In an interview on Thursday, President Bush waffled on the Florida gay adoption ban, saying he doesn't "know this particular case" but asserting that "studies have shown that the ideal is where a child is raised in a married family with a man and a woman."
A Saturday New York Times article
(registration required) reveals that Bush once again prefers improvisation to science:
Experts say there is no scientific evidence that children raised by gay couples do any worse - socially, academically or emotionally - than their peers raised in more traditional households. The experts, who cross the political spectrum, say studies have shown that on average, children raised by two married heterosexual parents fare better on a number of measures, including school performance, than those raised by single parents or by parents who are living together but are unmarried. But, said Dr. Judith Stacey, a professor of sociology at New York University, "there is not a single legitimate scholar out there who argues that growing up with gay parents is somehow bad for children."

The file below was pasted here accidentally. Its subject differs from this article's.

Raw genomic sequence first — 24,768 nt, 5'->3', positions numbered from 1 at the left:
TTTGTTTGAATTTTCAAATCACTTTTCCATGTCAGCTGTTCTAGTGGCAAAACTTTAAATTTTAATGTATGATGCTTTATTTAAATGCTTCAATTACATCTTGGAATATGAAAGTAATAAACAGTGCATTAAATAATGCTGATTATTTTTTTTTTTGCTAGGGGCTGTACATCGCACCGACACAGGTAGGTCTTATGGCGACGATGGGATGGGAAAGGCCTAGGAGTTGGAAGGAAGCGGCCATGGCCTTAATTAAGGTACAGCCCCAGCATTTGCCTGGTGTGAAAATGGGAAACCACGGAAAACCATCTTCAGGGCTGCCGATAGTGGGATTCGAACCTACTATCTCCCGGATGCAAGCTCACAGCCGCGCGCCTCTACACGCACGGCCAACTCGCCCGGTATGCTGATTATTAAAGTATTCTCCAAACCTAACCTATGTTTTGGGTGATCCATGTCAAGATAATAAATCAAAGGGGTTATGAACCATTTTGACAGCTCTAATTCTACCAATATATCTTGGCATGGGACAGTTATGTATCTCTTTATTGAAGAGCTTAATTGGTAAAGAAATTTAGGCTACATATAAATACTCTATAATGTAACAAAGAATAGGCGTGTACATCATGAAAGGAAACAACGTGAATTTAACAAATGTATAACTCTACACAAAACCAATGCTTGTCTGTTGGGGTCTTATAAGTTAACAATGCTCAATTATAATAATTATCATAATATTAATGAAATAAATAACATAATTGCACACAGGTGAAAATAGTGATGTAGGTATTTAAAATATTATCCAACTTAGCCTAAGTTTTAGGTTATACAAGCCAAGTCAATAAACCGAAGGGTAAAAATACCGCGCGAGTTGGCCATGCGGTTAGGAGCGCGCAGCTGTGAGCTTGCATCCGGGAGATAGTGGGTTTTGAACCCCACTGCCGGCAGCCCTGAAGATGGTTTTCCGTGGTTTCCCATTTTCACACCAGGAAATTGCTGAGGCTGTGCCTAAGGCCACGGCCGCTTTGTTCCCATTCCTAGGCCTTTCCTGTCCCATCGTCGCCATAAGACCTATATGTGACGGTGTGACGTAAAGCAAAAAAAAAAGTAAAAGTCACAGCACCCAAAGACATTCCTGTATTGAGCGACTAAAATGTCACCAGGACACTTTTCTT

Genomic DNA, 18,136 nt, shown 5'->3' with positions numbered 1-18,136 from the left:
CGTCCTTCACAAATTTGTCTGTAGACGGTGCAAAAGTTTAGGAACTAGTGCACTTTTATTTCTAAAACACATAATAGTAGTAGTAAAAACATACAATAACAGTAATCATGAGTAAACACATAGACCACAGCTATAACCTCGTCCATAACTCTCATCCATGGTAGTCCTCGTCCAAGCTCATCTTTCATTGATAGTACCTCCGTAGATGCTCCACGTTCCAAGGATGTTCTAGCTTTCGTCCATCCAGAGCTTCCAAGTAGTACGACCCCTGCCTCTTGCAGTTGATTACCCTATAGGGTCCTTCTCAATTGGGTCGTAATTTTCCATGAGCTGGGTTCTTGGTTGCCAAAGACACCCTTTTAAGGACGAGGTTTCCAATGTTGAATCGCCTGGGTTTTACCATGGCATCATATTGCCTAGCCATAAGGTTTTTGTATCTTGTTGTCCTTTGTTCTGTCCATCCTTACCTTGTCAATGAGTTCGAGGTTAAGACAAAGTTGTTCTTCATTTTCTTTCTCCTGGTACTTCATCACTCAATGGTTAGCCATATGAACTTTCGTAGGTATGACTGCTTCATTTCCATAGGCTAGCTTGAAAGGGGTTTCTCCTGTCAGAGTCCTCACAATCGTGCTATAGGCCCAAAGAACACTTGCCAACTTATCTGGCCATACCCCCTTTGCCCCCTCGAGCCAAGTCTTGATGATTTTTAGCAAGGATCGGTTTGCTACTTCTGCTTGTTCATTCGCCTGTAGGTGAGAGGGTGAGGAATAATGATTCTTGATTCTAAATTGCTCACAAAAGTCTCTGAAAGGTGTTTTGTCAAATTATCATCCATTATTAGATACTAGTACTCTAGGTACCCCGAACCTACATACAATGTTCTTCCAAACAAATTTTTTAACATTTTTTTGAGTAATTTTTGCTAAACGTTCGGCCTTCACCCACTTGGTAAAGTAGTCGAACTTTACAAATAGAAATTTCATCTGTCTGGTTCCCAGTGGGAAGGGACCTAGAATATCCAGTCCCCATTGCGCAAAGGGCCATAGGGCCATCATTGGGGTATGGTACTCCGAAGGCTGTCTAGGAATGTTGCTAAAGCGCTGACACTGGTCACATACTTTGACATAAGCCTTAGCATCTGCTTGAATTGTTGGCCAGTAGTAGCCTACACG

article goes on to discuss some of the genuine difficulties involved with research on this subject, but the bottom line does seem to be that doubts about gay adoption and parenting are grounded more in homorejectica than actual science. Those who like the Florida law -- Republicans? -- apparently prefer that children be wards of the state than adopted into stable households that happen to involve gay humans. (Roger, no doubt, will reply that not all Republicans like the Florida law, but can he identify some in positions of power who have publicly repudiated it for the nastiness that it is?)